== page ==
The Festival Ballet Theater will open its 28th season this week with a production that combines dance, multimedia stage projections, an original musical score and a well-known children’s novel from 1911. “The Secret Garden”, choreographed by Josie Walsh, invites the public to see Movement of the 21st century interpreted by dancers who study an art form born at the end of the 15th century.
“A lot of people think of ballet as literally ‘The Nutcracker’ and ‘Swan Lake,’ but I want people to know it can be more than that,” said Walsh, artistic director of the contemporary-based company. at Los Angeles BalletRed. “(Ballet companies) love narrative ballets because that’s what draws people in. I just don’t see why it couldn’t be more contemporary.”
And so, what visitors will get when “The Secret Garden” opens at the Irvine Barclay Theater on Saturday is contemporary choreography wrapped into the comfortable structure of a more classic story ballet.
“It’s great for dancers to dance in different styles,” said Festival Ballet Theater artistic director Salwa Rizkalla, who enjoys accompanying her company’s annual holiday production of “The Nutcracker” with contemporary ballet. and a classical ballet. “It challenges them and makes them happy and versatile.”
“The Secret Garden” is based on Frances Hodgson Burnett’s story of a spoiled orphan girl named Mary who is sent to live with her uncle. There, Mary discovers a hidden garden, and the story begins to reveal complex themes such as loss, dreams, hope and transformation, Walsh said.
To begin with, Walsh took inspiration from her screenwriter parents and wrote the ballet as a cinematic treatment.
“Writing it like a director allowed me to get my head out of my choreographer a bit and make sure I didn’t get lost on a tangent of movement,” Walsh said.
This process coincides with her decision to create a narrative ballet instead of an all-dance, storyless production.
“People get attached to the story,” Walsh said. “So I’m always thinking about what visuals and metaphors I can use to make people part of the story and experience it viscerally. … The beauty of live theater is that it is palpable.
When the Festival Ballet Theater performed a one-act version of “The Secret Garden” in 2012, 22-year-old company member Skye Schmidt recalls audiences reacting positively.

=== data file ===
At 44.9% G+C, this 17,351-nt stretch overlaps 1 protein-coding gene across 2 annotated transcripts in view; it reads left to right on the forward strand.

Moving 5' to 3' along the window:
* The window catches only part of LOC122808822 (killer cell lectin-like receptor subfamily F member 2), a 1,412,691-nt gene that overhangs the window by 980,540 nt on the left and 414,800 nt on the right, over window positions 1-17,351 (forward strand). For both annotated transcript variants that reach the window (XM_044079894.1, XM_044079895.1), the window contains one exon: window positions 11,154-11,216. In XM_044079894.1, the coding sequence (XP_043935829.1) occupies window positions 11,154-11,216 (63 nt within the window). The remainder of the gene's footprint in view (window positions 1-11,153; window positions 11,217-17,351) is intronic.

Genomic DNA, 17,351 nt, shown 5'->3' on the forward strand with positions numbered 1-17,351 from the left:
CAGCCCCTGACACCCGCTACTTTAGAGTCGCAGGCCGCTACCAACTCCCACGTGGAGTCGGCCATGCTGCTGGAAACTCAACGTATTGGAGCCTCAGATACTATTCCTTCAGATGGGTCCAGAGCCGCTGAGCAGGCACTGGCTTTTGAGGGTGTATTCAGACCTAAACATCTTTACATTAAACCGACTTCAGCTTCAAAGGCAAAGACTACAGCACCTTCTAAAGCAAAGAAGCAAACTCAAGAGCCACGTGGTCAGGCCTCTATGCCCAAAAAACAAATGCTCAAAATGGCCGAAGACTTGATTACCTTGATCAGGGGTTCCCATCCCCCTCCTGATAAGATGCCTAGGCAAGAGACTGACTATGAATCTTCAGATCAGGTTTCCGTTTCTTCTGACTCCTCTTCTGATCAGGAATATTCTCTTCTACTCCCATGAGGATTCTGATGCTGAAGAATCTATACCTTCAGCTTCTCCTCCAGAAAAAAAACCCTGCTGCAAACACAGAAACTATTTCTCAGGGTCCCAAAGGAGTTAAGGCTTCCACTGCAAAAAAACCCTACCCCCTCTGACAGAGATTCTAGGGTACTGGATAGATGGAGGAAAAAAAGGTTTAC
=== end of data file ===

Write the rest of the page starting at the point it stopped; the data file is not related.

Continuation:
“I think the audience was mesmerized because they went completely silent,” Schmidt said. “(Secret Garden) is fresh and new and special, and I think that appeals to you a bit more.”
Something that might grab viewers’ attention early on is the production design. Working with an interactive digitally projected backdrop, Walsh uses dancers to stage, making them become trees and flowers in the garden instead of traditional backdrops.
Not only does the lack of sets make it a transportable and easy-to-visit production, Walsh said, she actually felt more creative working with less.
“If you see a tree as a whole, you’re not going to feel its essence,” Walsh said. “If it’s a dancer, it comes to life and opens up a whole new world.”
The dancers agree, noting that this more abstract approach adds to the artistic and emotional interpretation of the ballet. The entrance to the hidden garden, for example, is illustrated by a trio of dancers who represent a lock.
“The trio à clef is one of my favorite parts of ballet because you don’t expect it,” says dancer Renee Kester, 23, who plays Mary Lennox. “There are many magical moments like this in ‘The Secret Garden’ that remind you why the art is still alive.”
But the art’s relevance isn’t limited to those “magical moments,” said dancer AJ Abrams, who plays Archibald Craven. He said people will also be intrigued by the relationships featured in the ballet.
“The storytelling is impeccable and it stirs emotions that connect human beings to one another,” Abrams said, adding that he feels at home dancing Walsh’s contemporary choreography.
As Walsh prepares for opening night, she already has her sights set on the future. She hopes to show ballet companies that investing in new ballets such as “The Secret Garden” is worth the risk, and she hopes to attract a new generation of ballet patrons by incorporating contemporary music and dance.
“A lot of people don’t see how sensuous and avant-garde contemporary ballet can be,” she said. “It can actually be very commercial without losing its artistic integrity.”
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